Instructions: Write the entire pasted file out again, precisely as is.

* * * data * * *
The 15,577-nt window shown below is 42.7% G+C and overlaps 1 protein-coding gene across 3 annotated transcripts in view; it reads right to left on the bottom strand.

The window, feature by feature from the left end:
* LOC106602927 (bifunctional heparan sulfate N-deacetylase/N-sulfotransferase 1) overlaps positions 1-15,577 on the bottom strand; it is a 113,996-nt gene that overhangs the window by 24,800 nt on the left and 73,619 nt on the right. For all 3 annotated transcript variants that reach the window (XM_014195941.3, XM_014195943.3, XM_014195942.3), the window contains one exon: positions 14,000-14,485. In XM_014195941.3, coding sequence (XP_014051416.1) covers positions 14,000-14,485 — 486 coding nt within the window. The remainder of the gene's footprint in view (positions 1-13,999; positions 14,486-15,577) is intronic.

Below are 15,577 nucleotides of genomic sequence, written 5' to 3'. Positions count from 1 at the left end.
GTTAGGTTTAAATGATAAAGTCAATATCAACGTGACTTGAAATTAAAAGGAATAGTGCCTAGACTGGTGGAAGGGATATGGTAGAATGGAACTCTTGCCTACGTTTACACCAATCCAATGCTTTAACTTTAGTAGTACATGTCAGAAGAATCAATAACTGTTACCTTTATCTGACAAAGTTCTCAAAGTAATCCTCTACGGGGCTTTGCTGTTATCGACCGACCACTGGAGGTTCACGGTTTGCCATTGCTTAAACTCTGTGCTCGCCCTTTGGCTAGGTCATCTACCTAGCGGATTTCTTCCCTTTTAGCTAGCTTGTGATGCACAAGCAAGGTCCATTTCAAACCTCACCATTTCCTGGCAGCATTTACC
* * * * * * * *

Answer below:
The 15,577-nt window shown below is 42.7% G+C and overlaps 1 protein-coding gene across 3 annotated transcripts in view; it reads right to left on the bottom strand.

The window, feature by feature from the left end:
* LOC106602927 (bifunctional heparan sulfate N-deacetylase/N-sulfotransferase 1) overlaps positions 1-15,577 on the bottom strand; it is a 113,996-nt gene that overhangs the window by 24,800 nt on the left and 73,619 nt on the right. For all 3 annotated transcript variants that reach the window (XM_014195941.3, XM_014195943.3, XM_014195942.3), the window contains one exon: positions 14,000-14,485. In XM_014195941.3, coding sequence (XP_014051416.1) covers positions 14,000-14,485 — 486 coding nt within the window. The remainder of the gene's footprint in view (positions 1-13,999; positions 14,486-15,577) is intronic.

Below are 15,577 nucleotides of genomic sequence, written 5' to 3'. Positions count from 1 at the left end.
GTTAGGTTTAAATGATAAAGTCAATATCAACGTGACTTGAAATTAAAAGGAATAGTGCCTAGACTGGTGGAAGGGATATGGTAGAATGGAACTCTTGCCTACGTTTACACCAATCCAATGCTTTAACTTTAGTAGTACATGTCAGAAGAATCAATAACTGTTACCTTTATCTGACAAAGTTCTCAAAGTAATCCTCTACGGGGCTTTGCTGTTATCGACCGACCACTGGAGGTTCACGGTTTGCCATTGCTTAAACTCTGTGCTCGCCCTTTGGCTAGGTCATCTACCTAGCGGATTTCTTCCCTTTTAGCTAGCTTGTGATGCACAAGCAAGGTCCATTTCAAACCTCACCATTTCCTGGCAGCATTTACC